Hello and thanks for using Just Answer.
My name is ***** ***** am happy to assist you with your enquiry.
Could you confirm that the property is in your joint names?
If so, were you wanting to gift your husband's half share of the proceeds of sale or part of yours also?
We jointly own the property and wanted to gift the whole amount of the property to our friend also the children are trying to put a stop this can they do so ?
Thanks for your reply.
A jointly owned property is, legally, held on trust for both owners. There is a legal requirement for a sale of property held on trust to be sold by two Trustees, which means that it cannot simply be sold by you alone, using the Power of Attorney.
However, not all is lost . It is possible, under the Trustee Delegation Act 1999, for the attorney to work around this problem by appointing another trustee of the property (other than the other joint proprietor) solely for the purpose of the transfer. Your Solicitor will be able to take on this appointment and all it entails is him or her signing the Land Registry Transfer document together with yourself. There won't be any additional fees for you to pay to have this done, and you will therefore be free to sell your property.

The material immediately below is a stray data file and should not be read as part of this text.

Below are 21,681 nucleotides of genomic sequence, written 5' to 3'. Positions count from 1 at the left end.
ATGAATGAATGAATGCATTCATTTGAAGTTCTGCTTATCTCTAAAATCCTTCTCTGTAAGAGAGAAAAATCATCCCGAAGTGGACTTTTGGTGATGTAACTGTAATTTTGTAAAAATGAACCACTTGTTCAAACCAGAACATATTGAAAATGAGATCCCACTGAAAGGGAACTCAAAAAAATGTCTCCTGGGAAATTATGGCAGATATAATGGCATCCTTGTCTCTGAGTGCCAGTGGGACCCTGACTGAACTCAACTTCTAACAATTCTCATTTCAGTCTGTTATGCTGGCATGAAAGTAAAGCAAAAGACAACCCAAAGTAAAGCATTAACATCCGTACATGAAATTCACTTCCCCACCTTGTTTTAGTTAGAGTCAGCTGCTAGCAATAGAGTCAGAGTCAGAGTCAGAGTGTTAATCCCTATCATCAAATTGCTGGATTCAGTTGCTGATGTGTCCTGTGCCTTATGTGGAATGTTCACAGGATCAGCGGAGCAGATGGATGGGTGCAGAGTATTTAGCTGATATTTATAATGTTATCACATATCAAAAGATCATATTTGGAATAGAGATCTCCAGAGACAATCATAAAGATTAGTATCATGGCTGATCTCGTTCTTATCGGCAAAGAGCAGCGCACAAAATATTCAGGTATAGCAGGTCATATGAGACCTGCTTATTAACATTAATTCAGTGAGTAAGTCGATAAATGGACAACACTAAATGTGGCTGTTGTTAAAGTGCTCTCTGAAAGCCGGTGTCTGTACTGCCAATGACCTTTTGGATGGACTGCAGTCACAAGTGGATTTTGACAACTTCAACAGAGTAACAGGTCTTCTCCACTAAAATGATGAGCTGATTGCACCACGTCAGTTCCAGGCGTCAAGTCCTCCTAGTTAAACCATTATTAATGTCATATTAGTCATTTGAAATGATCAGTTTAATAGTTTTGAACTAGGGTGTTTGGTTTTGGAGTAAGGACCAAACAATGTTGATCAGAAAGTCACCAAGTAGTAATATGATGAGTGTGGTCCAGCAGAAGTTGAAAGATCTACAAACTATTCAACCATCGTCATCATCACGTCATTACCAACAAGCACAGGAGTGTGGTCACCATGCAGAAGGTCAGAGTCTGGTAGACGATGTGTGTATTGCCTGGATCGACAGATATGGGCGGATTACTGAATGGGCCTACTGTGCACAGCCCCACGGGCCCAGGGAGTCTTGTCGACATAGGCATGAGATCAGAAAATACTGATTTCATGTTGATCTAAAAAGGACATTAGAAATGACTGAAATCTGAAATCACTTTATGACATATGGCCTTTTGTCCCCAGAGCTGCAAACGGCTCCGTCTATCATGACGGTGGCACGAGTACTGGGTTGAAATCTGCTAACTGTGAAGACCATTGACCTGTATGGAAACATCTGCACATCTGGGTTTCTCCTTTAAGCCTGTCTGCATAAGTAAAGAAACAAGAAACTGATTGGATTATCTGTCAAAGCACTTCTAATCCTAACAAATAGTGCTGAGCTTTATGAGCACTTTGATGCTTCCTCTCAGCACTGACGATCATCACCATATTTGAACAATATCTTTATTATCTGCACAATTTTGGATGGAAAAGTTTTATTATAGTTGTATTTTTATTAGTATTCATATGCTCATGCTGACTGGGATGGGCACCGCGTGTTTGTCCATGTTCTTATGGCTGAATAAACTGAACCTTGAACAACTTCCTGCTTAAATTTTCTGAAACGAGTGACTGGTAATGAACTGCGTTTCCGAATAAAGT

As regards ***** ***** gifts, this is slightly more complicated.
Whenever someone goes into a Home, they are asked if they have ever owned a property and if so, what has happened to the proceeds of Sale. If the State can show that you have deliberately given away your sale proceeds to avoid paying Nursing home fees, they can still treat you as owning the sale proceeds when calculating the value of your capital. This in effect means you are faced with potentially paying nursing home fees but having no money as it has been gifted away. This scenario applies to your husband and indeed yourself, if you were ever to go into a nursing home. I am afraid there is not time limit wherby the State can enforce this rule, but the longer between you making the gift and you entering a Home, the harder it is for the State to prove you made the gift to avoid payment of nursing home fees.
As regards ***** *****'s half hare, as you are acting as his Attorney, you are under a duty to look after his monies and you are certianly not entitled to use his monies to benefit a third party. You would therefore be in breach of your duty as Attorney if you were to gift his half of the proceeds to your friend.
Your Solicitor, who deals with the Sale, will no doubt be able to discuss the above with you.
I hope this helps and sets out the legal position.